Rachel Khong’s novel about a quarter-life-crisis is weird, funny, and sneakily devastating. When 30-something protagonist Ruth returns home after a messy breakup to help care for her father, who has recently developed dementia, she finds that her family is quietly falling apart; in response, Ruth begins to keep an aimless diary of her days that’s full of meditations on the meaning of life, love, and memory. (Also, terrible vegetable puns.) It’s utterly delightful.
Read my full review below.
Goodbye, Vitamin by Rachel Khong
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- publisher: Henry Holt and Company (imprint of Macmillan)
- publication date: July 11, 2017
- isbn: 978-1-250-10916-3
- length: 208 pages
I’m wary of “quirky” books, because I often think “quirkiness” is a cover for sloppy craft that tosses random happenstance together and calls it a plot. If you feel the same, I’m sorry to tell you that Goodbye, Vitamin is very California-quirky. (At one point, protagonist Ruth and her best friend Bonnie get paid to seat-fill for the Oscars.) But I’d also like to reassure you that Rachel Khong knows what she’s doing, and that I am deeply in love with this book, and hope you will be, too.
With a title like Goodbye, Vitamin, humor is to be expected; what I didn’t expect was this novel’s absorbing, infectious charm.
The conceit is that Ruth returns home after painful split with her ex-fiancé in order to care for her aging father who has just been diagnosed with dementia. While she also shares meaningful moments with her mother and brother (and a cute grad student named Theo), Goodbye, Vitamin is squarely a father-daughter novel. The perspective flits between Ruth’s first-person and an almost-second-person–you, Ruth’s father–for whom the reader is a sort of proxy.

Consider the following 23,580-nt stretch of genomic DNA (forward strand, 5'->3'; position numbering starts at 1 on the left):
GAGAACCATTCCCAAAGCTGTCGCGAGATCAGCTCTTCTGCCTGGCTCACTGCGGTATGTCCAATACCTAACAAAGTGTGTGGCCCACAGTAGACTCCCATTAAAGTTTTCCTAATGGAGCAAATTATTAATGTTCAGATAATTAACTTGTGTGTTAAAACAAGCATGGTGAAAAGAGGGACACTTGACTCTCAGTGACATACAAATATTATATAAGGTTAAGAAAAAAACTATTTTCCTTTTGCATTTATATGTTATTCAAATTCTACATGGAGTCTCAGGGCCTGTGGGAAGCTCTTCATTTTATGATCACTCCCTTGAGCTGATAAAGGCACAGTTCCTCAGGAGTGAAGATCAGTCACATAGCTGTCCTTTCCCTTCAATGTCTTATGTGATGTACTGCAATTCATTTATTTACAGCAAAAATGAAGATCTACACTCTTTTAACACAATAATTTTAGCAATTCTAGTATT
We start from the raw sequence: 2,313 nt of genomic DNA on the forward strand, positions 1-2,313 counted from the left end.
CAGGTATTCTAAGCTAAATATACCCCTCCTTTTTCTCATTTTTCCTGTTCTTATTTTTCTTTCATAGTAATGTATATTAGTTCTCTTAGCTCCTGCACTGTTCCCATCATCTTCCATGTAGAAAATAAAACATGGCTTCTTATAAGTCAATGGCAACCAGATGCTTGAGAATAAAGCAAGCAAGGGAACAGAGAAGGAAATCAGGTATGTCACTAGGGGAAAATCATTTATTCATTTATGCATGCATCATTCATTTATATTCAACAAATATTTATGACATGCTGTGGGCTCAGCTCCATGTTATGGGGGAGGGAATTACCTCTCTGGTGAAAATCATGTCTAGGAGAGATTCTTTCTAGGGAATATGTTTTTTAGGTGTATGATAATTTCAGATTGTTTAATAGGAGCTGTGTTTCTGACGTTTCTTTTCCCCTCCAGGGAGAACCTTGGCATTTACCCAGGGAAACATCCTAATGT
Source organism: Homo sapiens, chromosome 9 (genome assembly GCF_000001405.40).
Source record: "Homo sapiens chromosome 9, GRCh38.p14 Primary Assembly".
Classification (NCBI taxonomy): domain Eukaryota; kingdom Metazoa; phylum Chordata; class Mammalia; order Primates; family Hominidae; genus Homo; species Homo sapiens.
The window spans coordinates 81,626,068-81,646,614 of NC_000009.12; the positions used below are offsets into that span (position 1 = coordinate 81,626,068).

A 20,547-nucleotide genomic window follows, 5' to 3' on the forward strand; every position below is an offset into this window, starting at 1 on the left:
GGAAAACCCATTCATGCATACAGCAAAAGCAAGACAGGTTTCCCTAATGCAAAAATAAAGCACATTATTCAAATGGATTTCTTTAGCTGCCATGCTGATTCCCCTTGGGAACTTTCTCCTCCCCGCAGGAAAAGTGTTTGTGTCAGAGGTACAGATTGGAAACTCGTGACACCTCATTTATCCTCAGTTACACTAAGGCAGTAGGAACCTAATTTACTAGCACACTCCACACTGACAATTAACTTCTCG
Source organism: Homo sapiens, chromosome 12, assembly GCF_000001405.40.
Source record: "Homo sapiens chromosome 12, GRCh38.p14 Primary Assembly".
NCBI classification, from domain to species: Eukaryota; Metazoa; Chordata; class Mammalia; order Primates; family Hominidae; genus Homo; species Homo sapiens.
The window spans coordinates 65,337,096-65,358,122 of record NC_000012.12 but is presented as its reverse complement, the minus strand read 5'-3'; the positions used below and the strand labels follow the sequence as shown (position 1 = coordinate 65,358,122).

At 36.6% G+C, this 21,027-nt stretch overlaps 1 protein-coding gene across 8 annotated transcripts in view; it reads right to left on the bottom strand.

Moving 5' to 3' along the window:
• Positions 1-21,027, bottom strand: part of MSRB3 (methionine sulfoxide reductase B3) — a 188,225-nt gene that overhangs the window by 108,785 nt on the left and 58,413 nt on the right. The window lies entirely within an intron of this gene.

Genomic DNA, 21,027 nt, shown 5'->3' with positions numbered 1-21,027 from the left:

There is something uniquely frightening about memory loss, and that fear anchors the novel, epitomized by Ruth’s obsessive search for “dementia-fighting” foods like jellyfish, juice shots, and cruciferous vegetables. She knows she’s prolonging the inevitable, but it can’t hurt, right?
Meanwhile, her father leaves scraps of paper for her to find; his own diary of Ruth’s childhood, full of chestnuts like:
Today you asked me what “Dick” meant, and while I was deciding what direction I should take, you said, “Mom said you were one.”
Ruth’s devotion to her father, despite his faults–she quickly discovers that he was a philanderer and alcohol abuser during her years-long period of family avoidance–is deadly serious, lending credibility to the more whimsical plot points, including the creation of a fake class for her father (a former history professor) to “teach,” complete with real grad students.
Sure, I don’t really believe that grad students would devote so much time to the charade, especially when it involves expensive outings to Disneyland, but Khong’s distinctive prose style–which always feels firmly in media res–left me eager to play along.
For every dose of whimsy, there were also painful moments that cut me to the bone. Ruth’s life is perhaps more off the rails than average, but her anger that life has been nothing like she hoped it would be is universally intelligible. Nowhere is this clearer than in Ruth’s relationship with her mother, who is both an aspirational and pitiable figure; a beautiful, competent woman deeply hurt by her husband’s carelessness and by her daughter’s years-long estrangement.
No family is perfect is a truism, but Khong elevates the sentiment with every bizarre particularity of this family–recognizable not for their actions but rather, for the universal harm and humor they enact upon each other.
The novel is short at 208 pages; consider it an infusion of insight as potent as a cabbage juice shot–but far more pleasant. 5/5 stars.
My copy of Goodbye, Vitamin came from my local library and I was in no way compensated for this review.